On a chilly, calm spring morning in Denver, my 8th-grade friends and I headed downtown for a service project to feed the homeless. On this day, I met Mary.
Mary and I had a deep conversation as she rested on a piece of cardboard with only a rag below her head.
Our conversation came about as a result of my faith in the Baha’i teachings and their emphasis on serving others, and because of this powerful admonition from Baha’u’llah: “Man’s merit lieth in service and virtue and not in the pageantry of wealth and riches.” – Tablets of Baha’u’llah, p. 138. My friends and I had recently formed a non-profit organization called Helping the Homeless Colorado, and we were trying to do our best to reach out to homeless people.
I vividly remember approaching Mary with two turkey and cheese sandwiches in my hand. As I introduced myself, she stood up and smiled at me. I asked if I could have lunch with her. She gladly accepted. I sat down on the pavement next to her, but she immediately pulled out a towel from her bag and offered it for me to sit on instead.
As we both enjoyed our meal, I then pulled out the list of questions I planned to ask individuals I met that day. She joyfully answered all of my questions. Having only known her for twenty minutes, I felt so welcomed by her. I’ll always remember Mary’s kind and pleasant attitude—but as we engaged in conversation, I realized something very unique. I had entered this encounter with the preconceived notion that because she was homeless we would not be able to hold a genuine conversation. I was very wrong.
I asked Mary two questions. Her answers forever changed the way I viewed homeless people—first, I wanted to know, how did you become homeless? Second, I asked, what do you wish the world would know about you?
When I asked her the first question she paused and looked at my curious face. Then with a sense of shame, she shared with me that she has been homeless her entire life. I recall the chills that rolled down my back. Mary told me that her mother had been fleeing domestic violence when she was born. Coming from an abusive father, her mother tried to take young Mary to a better place. But, through thick and thin, her mother could never provide a home, or a good life, for her daughter.
Mary told me that with her mother constantly moving and trying to find new places for them to live, she wasn’t able to attend school as diligently as she would have liked. As the years went by, it became even harder for her to keep up with her studies, and with that lost hope for her future, she dropped out of high school. She began to lose touch with her mother. With tears rolling down her face, she shared that her mother had died from a drug overdose when Mary was only 19 years old. Thirty years later, with a lack of education and resources, she still calls the streets her home.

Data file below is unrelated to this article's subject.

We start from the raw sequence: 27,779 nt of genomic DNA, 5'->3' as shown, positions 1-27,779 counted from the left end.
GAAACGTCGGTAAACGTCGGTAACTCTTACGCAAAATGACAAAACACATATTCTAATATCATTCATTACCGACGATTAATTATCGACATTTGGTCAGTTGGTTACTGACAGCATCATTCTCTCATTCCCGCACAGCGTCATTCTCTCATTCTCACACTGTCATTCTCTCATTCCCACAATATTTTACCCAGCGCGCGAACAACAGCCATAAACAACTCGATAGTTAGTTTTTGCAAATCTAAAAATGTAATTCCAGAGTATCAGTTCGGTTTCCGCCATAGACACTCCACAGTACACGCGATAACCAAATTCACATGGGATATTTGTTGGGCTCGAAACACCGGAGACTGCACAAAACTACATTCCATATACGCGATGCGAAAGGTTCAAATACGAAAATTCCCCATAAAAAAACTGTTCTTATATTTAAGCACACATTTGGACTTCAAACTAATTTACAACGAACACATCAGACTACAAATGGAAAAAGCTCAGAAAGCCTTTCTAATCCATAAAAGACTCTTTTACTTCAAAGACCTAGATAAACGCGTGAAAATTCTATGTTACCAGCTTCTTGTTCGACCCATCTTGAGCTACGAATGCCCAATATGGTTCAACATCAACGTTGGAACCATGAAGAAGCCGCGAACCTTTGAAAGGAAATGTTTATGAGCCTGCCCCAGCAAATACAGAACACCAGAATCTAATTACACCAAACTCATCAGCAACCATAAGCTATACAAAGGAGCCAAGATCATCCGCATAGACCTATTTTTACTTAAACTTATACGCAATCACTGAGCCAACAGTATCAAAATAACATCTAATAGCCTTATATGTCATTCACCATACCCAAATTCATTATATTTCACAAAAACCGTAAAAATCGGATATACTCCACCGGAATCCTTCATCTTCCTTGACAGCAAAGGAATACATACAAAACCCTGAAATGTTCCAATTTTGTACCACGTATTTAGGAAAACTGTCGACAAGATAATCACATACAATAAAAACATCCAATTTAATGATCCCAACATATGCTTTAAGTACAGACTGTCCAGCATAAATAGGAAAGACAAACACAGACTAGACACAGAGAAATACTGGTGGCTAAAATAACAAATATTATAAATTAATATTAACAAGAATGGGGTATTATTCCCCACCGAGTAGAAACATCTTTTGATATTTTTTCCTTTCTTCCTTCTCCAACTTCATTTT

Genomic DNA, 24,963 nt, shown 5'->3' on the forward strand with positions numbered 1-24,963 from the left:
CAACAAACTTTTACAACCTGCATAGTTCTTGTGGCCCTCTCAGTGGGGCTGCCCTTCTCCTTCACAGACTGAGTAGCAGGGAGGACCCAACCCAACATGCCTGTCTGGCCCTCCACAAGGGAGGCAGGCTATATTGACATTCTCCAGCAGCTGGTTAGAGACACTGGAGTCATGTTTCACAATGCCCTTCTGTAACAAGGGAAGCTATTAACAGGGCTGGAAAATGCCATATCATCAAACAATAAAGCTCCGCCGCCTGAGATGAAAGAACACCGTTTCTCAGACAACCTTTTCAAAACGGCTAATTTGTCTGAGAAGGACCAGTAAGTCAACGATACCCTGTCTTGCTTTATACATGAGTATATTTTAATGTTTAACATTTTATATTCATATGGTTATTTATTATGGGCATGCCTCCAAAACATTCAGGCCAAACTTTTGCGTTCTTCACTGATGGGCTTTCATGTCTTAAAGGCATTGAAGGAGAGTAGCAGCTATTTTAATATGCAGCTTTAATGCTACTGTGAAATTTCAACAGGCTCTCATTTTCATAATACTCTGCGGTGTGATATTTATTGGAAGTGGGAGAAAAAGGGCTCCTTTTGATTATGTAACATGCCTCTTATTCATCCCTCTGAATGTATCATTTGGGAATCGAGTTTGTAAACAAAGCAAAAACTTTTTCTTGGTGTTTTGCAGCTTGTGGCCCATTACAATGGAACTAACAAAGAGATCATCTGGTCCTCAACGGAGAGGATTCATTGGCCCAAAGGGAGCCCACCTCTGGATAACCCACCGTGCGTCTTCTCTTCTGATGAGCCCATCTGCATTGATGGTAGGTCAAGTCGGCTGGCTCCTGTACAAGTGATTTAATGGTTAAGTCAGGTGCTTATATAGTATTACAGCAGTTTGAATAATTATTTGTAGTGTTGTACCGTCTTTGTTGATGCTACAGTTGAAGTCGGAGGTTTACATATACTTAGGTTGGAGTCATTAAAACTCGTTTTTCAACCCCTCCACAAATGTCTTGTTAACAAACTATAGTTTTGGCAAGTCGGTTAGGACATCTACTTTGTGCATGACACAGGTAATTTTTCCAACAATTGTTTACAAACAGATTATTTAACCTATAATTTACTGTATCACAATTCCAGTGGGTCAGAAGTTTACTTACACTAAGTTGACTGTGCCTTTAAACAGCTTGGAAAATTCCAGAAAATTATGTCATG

I was in tears by the end of her explanation. Moving on from our emotions, she answered my second question. “I want the world to know that I am not negligent,” she said.
Mary told me that everyone assumes the worst of her and the homeless community, that we fail as a society to treat individuals experiencing homelessness in the way we should treat them—as people.
We live in a world consumed with responsibilities and expectations, and in light of this, some have become ever so vaccinated against human suffering. The thought of a person standing in the freezing cold, a single mother providing for her children in a park, or a teen relying on their best friends’ couch for shelter doesn’t seem to faze us anymore.
As a society, we claim to have absolute knowledge about the poor. But, in reality, we only have knowledge of the problems that they create, rather than the solutions we can construct.
None of us gets to choose where our lives start. Mary’s life started in a manner she could not choose. I can never comprehend the experiences and journeys she went through as a child, simply because our lives have taken very different paths. I grew up in a supportive family, and she grew up in an abusive one. Therefore, I have no right to claim absolute knowledge about her and her community. I cannot label homeless people or regard them in any matter less than human.
But I do consider it my job to support more people like Mary—because she is a part of my community, therefore, it is my responsibility to look out for her. She is a member of my family—the human family:
All men are of one family; the crown of humanity rests on the head of every human being.
In the eyes of the Creator all His children are equal; His goodness is poured forth on all. He does not favour this nation nor that nation, all alike are His creatures. This being so, why should we make divisions, separating one race from another? Why should we create barriers of superstition and tradition bringing discord and hatred among the people?
The only difference between members of the human family is that of degree … Some are like the sick and must be treated with tenderness and care. None are bad or evil! We must not be repelled by these poor children. We must treat them with great kindness … – Abdu’l-Baha, Paris Talks, pp. 138-139.
To me, my friend Mary’s life reflects our society. The hate we give each other destroys us, but, the love we foster in one another builds us. If we want to grow together as a society, we must work together and care for each other. My work with the homeless is not, and should never be, exclusive. It is our duty as humans to care for other humans regardless of where they are in life.
So, I ask anyone reading this article to consider this: the next time you see a homeless person, I challenge you to disregard your preconceived notions. I urge you to take the time to ask about their story and learn about their life—but most importantly, I ask you to listen.